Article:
The 145th running of the Belmont Stakes marks the final leg of the 2013 Triple Crown. With two high-stakes races already in the books this year, bettors have the book on just about every contender.
Or do they?
The Belmont can be a tricky race to project. Its place at the end of the stakes schedule and long 1.5-mile track can set up horses that have looked great to this point come up short on the final big stage of the Triple Crown.
Here's a look at the latest odds from Bovada:
|1||Frac Daddy||Alan Garcia||Ken McPeek||28-1|
|2||Freedom Child||Luis Saez||Tom Albertrani||17-2|
|3||Overanalyze||John Velazquez||Todd Pletcher||14-1|
|4||Giant Finish||Edgar Prado||Anthony Dutrow||33-1|
|5||Orb||Joel Rosario||Shug McGaughey||5-2|
|6||Incognito||Irad Ortiz Jr.||Kiaran McLaughlin||25-1|
|7||Oxbow||Gary Stevens||D. Wayne Lukas||6-1|
|8||Midnight Taboo||Garrett Gomez||Todd Pletcher||33-1|
|9||Revolutionary||Javier Castellano||Todd Pletcher||11-2|
|10||Will Take Charge||Jon Court||D. Wayne Lukas||20-1|
|11||Vyjack||Julien Leparoux||Rudy Rodriguez||25-1|
|12||Palace Malice||Mike Smith||Todd Pletcher||12-1|
|13||Unlimited Budget||Rosie Napravnik||Todd Pletcher||10-1|
|14||Golden Soul||Robby Albarado||Dallas Stewart||12-1|
As heavy favorite Orb showed at the Preakness, being a favorite doesn't equate to guaranteed success on the track.
Whether it be a heavy race schedule, poor post performance or the lack of endurance to go a strong 1.5-miles, these horses are bound to disappoint.
After his dominant wire-to-wire victory at the Preakness, Oxbow is a favorite to capture the Test of the Champion.
However, bettors may want to avoid buying into the hype. There's plenty of reason to be wary of backing Oxbow.
First there's the extensive schedule he's run so far this year. The Belmont will be his seventh start this year—a pretty heavy schedule compared to some of the other horses in the field. It should also be noted that in those six starts, he has netted only two victories.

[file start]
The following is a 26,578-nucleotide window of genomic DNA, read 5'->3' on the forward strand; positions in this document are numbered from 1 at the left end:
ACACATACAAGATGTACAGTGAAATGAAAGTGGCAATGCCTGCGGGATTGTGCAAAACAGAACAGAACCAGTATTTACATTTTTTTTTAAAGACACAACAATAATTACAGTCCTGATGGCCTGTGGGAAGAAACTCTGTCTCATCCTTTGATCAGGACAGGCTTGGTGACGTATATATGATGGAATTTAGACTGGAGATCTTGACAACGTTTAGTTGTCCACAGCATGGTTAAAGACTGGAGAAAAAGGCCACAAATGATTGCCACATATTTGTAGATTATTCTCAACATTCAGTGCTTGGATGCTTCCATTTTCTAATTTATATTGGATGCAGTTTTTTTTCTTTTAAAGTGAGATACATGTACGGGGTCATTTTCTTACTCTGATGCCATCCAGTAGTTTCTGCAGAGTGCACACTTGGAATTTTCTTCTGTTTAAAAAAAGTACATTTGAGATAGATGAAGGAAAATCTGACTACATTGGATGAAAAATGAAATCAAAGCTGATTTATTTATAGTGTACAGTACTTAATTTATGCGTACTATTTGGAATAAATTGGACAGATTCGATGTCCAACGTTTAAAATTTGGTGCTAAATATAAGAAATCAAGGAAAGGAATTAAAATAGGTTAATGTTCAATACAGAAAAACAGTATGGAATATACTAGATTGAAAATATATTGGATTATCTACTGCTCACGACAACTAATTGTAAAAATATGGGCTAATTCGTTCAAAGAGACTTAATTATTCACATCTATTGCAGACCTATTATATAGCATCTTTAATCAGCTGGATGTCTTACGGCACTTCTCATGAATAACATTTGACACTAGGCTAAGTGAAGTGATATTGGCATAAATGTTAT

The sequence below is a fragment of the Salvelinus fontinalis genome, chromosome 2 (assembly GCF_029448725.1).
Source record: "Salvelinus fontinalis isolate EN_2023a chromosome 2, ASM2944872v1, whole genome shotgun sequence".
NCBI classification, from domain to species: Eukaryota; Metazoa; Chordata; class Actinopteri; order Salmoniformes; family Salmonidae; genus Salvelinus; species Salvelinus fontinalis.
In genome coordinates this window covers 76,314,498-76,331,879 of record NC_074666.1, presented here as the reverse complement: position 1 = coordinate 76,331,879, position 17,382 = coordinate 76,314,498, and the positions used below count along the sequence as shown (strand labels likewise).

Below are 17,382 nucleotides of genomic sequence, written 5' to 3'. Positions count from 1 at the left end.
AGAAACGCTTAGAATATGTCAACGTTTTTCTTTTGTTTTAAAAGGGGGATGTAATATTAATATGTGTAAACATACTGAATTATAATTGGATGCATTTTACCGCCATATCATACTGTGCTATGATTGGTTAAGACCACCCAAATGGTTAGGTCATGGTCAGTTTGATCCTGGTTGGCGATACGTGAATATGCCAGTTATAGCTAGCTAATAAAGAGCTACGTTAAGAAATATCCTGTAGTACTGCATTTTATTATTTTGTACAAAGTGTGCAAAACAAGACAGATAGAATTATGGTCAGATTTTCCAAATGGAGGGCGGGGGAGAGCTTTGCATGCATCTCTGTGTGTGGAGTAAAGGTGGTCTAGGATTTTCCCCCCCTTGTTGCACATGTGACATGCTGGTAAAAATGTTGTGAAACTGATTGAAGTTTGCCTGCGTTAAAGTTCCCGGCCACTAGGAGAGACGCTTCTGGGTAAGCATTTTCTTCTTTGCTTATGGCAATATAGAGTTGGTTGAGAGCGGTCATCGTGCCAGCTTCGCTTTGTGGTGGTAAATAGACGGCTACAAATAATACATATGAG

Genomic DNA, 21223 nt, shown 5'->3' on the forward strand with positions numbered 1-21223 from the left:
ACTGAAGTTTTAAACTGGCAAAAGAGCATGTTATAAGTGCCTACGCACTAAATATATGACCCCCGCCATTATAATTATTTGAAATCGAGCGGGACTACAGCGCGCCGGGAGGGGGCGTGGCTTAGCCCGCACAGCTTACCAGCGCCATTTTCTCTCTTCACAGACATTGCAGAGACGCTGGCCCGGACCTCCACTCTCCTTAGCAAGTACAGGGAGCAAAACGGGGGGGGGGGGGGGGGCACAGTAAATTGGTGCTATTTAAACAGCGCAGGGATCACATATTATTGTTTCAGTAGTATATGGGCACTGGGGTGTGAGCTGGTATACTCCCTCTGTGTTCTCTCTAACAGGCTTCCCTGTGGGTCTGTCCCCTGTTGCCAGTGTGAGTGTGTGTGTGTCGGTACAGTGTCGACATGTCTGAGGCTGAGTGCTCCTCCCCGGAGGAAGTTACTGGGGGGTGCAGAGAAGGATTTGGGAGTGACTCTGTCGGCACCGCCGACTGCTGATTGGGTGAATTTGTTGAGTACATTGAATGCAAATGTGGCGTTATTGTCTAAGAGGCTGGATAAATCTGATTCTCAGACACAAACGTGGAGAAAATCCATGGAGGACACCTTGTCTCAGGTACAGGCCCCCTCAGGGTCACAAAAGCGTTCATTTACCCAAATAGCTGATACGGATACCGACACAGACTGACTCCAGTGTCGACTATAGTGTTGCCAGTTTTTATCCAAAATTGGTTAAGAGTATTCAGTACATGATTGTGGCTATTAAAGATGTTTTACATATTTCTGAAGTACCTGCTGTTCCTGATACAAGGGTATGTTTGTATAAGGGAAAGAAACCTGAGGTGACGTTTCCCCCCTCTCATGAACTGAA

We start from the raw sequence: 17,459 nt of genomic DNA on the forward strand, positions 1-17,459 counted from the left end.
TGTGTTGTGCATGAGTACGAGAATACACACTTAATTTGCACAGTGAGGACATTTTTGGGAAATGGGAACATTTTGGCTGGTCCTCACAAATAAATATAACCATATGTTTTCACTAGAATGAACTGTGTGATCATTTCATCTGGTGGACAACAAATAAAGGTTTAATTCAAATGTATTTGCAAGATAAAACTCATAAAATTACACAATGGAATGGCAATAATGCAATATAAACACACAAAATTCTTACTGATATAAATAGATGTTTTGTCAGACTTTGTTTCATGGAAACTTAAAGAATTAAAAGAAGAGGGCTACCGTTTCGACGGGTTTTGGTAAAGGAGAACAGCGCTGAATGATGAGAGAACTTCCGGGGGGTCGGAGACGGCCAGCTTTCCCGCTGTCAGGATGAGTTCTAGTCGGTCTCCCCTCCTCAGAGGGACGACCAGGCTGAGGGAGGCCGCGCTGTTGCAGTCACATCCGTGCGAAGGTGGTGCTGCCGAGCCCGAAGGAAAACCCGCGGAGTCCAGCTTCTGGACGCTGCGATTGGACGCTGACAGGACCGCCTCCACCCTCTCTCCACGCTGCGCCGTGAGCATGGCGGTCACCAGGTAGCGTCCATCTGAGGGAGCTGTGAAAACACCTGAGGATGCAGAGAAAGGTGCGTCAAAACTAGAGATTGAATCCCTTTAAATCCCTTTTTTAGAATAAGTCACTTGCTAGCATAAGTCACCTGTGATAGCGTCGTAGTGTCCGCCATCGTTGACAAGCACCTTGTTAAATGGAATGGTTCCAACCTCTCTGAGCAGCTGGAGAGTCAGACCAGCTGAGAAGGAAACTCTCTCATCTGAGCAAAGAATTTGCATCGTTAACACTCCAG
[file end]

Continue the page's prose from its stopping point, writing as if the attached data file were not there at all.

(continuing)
Then there's the issue of distance. Oxbow's two victories came on two of the shortest tracks he has run all year, and the Belmont is the greatest test of endurance that he will face.
It's more likely he tires down the stretch like he did in the Kentucky Derby than dominate throughout like he did at the Preakness.
The buzz surrounding Golden Soul leading up to the Belmont is understandable. He finished second at Churchill Downs and hasn't raced since. He'll be a well-rested contender.
The problem for Golden Soul is post position. He has the unfortunate distinction of starting from the outside in a rare 14-horse field at the Belmont.
According to Belmont Stakes info, no horse has won the Belmont starting beyond the No. 11 post position.
While Golden Soul has shown the impressive endurance needed to compete, he hasn't shown that he can win. His second-place finish in the Kentucky Derby tied for his best finish in four starts—he's never won a race.
Even at the Derby, he was losing ground to Orb down the stretch. There's a good chance that's the horse he'll need to run down to win at the Belmont.
Will Take Charge
Will Take Charge isn't really considered a "favorite" by any means, but if you're looking for an interesting long shot, this isn't the horse for you.
Horses that run both the Preakness and Belmont haven't done well historically. Horses that have sat out the second leg of the Triple Crown have won 14 of the last 16 Belmont races. Will Take Charge not only ran the Preakness but also looked poor in doing so.
He finished in seventh place in the nine-horse field—a slight improvement from his eighth-place finish at the Kentucky Derby. Lukas was a big winner with long shot Oxbow at the Preakness, but Will Take Charge doesn't have a similar performance in him.